Summary: Plot of Mark Twain’s Novel "Tom Sawyer"

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 In Mark Twain’s novel, Tom Sawyer, he narrates the life of a young boy. This novel takes place in St. Petersburg, a fictional Missouri village on the west bank of the Mississippi River in and around which the entire novel is set. The village is modeled on the real, but larger, Hannibal, Missouri, in which Twain himself lived as a boy. Like Hannibal, it has a wooded promontory on its north side and a huge limestone cave to its south. Tom Sawyer lives near its center in a two-story house that closely resembles Twain’s own home of the 1840’s. However, the fictional St. Petersburg also has elements of the tiny inland village of Florida, Missouri, where Twain was born and spent most of his summers while growing up, and thus evokes an even more old fashion town than a real riverfront village might be.

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Seen through Tom’s eyes, St. Petersburg is a world within its self. It is an atmosphere of positive nineteenth century small-town American values that offers almost everything that a boy coming of age could want like rugged sports, Fourth of July picnics, lot of stuff to entertain himself, (repetitive, remove) romance, imaginary adventures, and even (repetitive, remove) scary life or death adventures. A mostly sunny place, St. Petersburg reflects Twain’s cheerful need for his childhood that haunts him, which he regarded as a “paradise” for boys refers to the name “St. Petersburg,” after the gatekeeper to Heaven.(does not make sense) Although it appears generally safer and more comfortable than its historical counterpart, it also has an ominous dark side, symbolized by the lurking presence of the murderous Injun Joe, a haunted house, the danger of drowning in the river, and recurrent epidemics. A striking false note in the St. Petersburg of Tom Sawyer, however, is the near invisibility of African American slavery, which was a brutal fact of everyday life in both Twain’s Hannibal and the St. Petersburg.

Missouri is the state in which St. Petersburg appears to be located. A frontier state at the time of Twain’s youth, Missouri represents a remote western outpost of American civilization in Tom Sawyer. Tom reads enough to be aware of the outside world, but the Missouri in which he lives is so remote from the rest of the United States that a senator who visits his village is looked upon as something akin to a god.

Mississippi River was the North America’s mightiest river, the Mississippi plays a less important role in Tom Sawyer than it does in Huckleberry Finn, but its presence is nonetheless felt throughout. It represents a possible avenue of escape to the outside world and when Tom and his friends take a raft to the river’s Jackson’s Island to become pirates there is a force that swallows up drowning victims.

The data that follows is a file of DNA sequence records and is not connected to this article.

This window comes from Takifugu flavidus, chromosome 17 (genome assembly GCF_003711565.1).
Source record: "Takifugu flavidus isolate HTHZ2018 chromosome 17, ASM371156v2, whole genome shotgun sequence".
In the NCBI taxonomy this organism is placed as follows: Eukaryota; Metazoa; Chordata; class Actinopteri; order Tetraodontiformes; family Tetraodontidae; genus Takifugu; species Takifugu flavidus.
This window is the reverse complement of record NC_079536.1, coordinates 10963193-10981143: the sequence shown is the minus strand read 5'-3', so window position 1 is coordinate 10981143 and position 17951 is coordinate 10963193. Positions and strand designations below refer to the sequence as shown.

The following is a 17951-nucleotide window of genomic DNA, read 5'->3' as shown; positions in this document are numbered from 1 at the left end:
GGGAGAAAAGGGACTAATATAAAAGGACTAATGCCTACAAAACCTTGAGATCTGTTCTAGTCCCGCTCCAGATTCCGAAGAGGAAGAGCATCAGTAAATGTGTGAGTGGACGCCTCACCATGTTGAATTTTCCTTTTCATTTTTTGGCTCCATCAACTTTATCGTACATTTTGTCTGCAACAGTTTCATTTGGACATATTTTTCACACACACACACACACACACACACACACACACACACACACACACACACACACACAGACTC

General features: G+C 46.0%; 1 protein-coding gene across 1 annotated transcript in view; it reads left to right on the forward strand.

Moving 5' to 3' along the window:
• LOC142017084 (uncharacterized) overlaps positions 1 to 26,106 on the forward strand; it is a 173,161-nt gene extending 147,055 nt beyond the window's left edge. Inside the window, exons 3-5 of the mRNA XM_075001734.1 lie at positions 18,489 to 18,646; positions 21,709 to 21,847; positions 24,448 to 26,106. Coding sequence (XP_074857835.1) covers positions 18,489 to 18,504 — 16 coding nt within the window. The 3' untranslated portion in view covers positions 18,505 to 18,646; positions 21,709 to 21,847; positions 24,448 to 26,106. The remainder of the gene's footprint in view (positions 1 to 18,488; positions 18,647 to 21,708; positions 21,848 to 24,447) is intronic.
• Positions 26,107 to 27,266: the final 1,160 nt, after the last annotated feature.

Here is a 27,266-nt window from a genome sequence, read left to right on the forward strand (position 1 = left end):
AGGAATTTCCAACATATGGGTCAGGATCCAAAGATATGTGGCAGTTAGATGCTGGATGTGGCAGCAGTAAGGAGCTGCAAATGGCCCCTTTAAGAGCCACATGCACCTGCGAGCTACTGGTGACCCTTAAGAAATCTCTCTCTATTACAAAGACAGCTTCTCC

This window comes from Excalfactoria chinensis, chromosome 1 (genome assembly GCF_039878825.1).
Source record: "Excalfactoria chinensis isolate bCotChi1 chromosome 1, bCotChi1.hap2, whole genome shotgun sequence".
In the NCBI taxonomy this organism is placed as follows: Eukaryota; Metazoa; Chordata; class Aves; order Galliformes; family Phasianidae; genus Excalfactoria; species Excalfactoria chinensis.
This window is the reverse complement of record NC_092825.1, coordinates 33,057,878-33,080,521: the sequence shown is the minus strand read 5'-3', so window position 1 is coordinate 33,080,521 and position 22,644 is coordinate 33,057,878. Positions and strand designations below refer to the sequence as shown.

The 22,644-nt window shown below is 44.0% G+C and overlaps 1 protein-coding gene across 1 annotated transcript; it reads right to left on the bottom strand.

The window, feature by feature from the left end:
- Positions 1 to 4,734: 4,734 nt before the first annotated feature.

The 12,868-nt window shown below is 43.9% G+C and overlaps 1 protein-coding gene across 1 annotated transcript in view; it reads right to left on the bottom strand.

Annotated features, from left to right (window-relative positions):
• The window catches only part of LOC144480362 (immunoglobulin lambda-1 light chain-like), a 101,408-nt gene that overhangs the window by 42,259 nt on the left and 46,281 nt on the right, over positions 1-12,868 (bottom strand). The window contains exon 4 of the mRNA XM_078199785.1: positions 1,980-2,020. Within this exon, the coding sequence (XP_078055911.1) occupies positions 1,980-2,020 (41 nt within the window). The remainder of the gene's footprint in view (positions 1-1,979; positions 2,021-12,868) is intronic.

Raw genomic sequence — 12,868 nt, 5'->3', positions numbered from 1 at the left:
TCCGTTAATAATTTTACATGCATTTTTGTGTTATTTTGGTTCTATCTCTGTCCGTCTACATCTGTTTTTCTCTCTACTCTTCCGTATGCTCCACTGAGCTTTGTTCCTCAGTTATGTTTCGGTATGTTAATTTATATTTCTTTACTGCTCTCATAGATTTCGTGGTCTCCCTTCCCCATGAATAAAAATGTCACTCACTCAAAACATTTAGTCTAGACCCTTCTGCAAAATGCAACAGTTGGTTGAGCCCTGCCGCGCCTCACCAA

Cardiff Hill is on the north side of St. Petersburg referring closely on Hannibal’s real Holliday’s Hill (now usually called “Cardiff” itself), which rises three hundred feet above the river. Described as a faraway and “Delectable Land, dreamy, reposeful and inviting,” it is the place to which Tom usually flees to escape responsibility by playing make-believe games. However, it is also the site of the haunted house and is a place menaced by Injun Joe, both reminders that perhaps no place in St. Petersburg is completely safe.

McDougal’s Cave the limestone caverns several miles south of St. Petersburg modeled on a huge cave that Twain explored in his younger years. The fictional cave is even larger and provides an eerie setting for the novel’s dramatic climax, in which Tom and Becky Thatcher get lost in the pitch-black cave. After a terrifying near encounter with Injun Joe who uses the cave as a hideout. Tom faces an apparently hopeless situation. However, he performs his greatest act of heroism by leading Becky Thatcher to safety, and his emergence from the cave symbolizes his final coming of age.

Huckleberry Fin was Toms best friend. Although Huckleberry got in trouble so many times, he was still Toms friend. While they were going go the grave yard with a dead cat, they saw shadows, so they hid behind a bush, but when the shadows got closer, they realized that it was people and one of them was Injun Joe. Huckleberry pointed him out and told Tom there probably drunk. When Injun Joe got mad and stabbed one of the men he was with, and then blamed it on the other guy. Tom and Huckleberry were downright speechless. They stared at the dead body and then Tom broke a branch and Injun Joe looked around and walked away. By morning the town herd, the lie and went for a hunt for the man while Injun Joe stood and watched the man get accused. Tom and Huckleberry would go and visit the man and give him some food and some smokes. When the day came to hang the man Injun Joe just watched as he got hanged. 

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